To assert their interests, microbes quasi capture the nervous system of the host organism by exploiting the microbiome-gut-brain axis. In addition to the neural pathway, microbes can modify the secretion and operation of hormones influencing mood and behavior (dopamine, serotonin), and of certain receptors (e.g. taste), and can modify dietary preferences. Prebiotics, probiotics, fecal transplants, dietary changes can modify the microbiome even within a single day.
Now we know that gut microorganisms have been shown to play a role in a wide range of human diseases, including obesity, psoriasis, autism, and mood disorders. The close relationship between diet, the gut microbiome, and health suggests that we may improve our health by modulating our diet.
Further investigations have revealed more specific roles for some bacterial species in mediating host immunity and immunologic diseases. For example, the segmented filamentous bacteria have been found to promote autoimmune arthritis. On the other hand, lactic acid bacteria and Bifidobacteria are known to secrete factors that dampen inflammation
Intestinal SCFAs have also been shown to protect against allergic airway inflammation and decrease the secretion of several pro-inflammatory cytokines. Besides immunity, gut microorganisms have also been shown to impact host metabolic health. Individuals with metabolic disorders such as obesity and diabetes have been shown to have intestinal dysbiosis in relation to healthy individuals. Further characterization of the link between the gut microbiome and obesity has revealed several bacterial groups that may specifically contribute to the disease. In particular, obese individuals have a high baseline Firmicutes to Bacteroidetes ratio. In these subjects, reduction of caloric intake was noted to lower the Firmicutes to Bacteroidetes ratio. Intriguingly, hosts with a gut microbiome dominated by Firmicutes have altered methylation in the promoters of genes that are linked to cardiovascular disease and obesity. Additionally, Lactobacillus spp. has been shown to alleviate obesity-associated metabolic complications. The beneficial effects of Lactobacillus may be attributed to interactions with obesity-promoting bacteria in the gut and direct modulation of host immunity and gut barrier function. (4)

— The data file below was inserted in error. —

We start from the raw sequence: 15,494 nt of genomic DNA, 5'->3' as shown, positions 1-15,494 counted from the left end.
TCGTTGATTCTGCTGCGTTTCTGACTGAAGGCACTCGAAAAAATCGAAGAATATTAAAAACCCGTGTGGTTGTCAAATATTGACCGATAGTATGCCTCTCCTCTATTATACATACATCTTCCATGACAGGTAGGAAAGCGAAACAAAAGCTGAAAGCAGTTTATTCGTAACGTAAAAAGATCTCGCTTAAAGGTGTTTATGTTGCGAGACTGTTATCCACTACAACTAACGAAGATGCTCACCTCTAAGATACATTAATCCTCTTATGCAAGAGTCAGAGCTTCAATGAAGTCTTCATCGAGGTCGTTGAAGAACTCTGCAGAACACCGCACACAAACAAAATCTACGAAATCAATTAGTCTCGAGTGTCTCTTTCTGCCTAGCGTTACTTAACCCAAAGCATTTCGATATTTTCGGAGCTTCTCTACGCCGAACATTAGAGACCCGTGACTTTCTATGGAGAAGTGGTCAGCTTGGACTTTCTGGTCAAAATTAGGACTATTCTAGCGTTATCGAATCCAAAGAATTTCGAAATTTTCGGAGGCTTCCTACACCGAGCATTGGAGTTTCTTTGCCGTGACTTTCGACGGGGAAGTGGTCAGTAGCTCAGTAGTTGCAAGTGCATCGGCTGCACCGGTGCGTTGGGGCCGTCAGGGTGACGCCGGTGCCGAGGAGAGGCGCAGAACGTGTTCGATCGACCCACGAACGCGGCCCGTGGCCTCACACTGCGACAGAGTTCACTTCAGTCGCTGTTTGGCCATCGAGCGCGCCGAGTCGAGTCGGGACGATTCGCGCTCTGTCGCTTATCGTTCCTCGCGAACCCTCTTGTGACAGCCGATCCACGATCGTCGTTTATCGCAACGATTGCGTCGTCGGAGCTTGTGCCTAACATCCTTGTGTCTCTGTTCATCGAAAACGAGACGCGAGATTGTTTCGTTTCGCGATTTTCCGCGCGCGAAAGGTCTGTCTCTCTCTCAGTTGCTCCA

Although microbiome testing has undergone tremendous development over the past decade, the exact role of the intestinal microbiome in the development and maintenance of obesity, diabetes, or other disease remains unanswered. Despite, the next generation microbiome testing can help to detect all species of bacteria and along with the use of the existing knowledge it is now possible to develop some kind of therapies, recommend targeted diets that can help to balance the microbiome and prevent the development of the above diseases by correcting dysbiosis.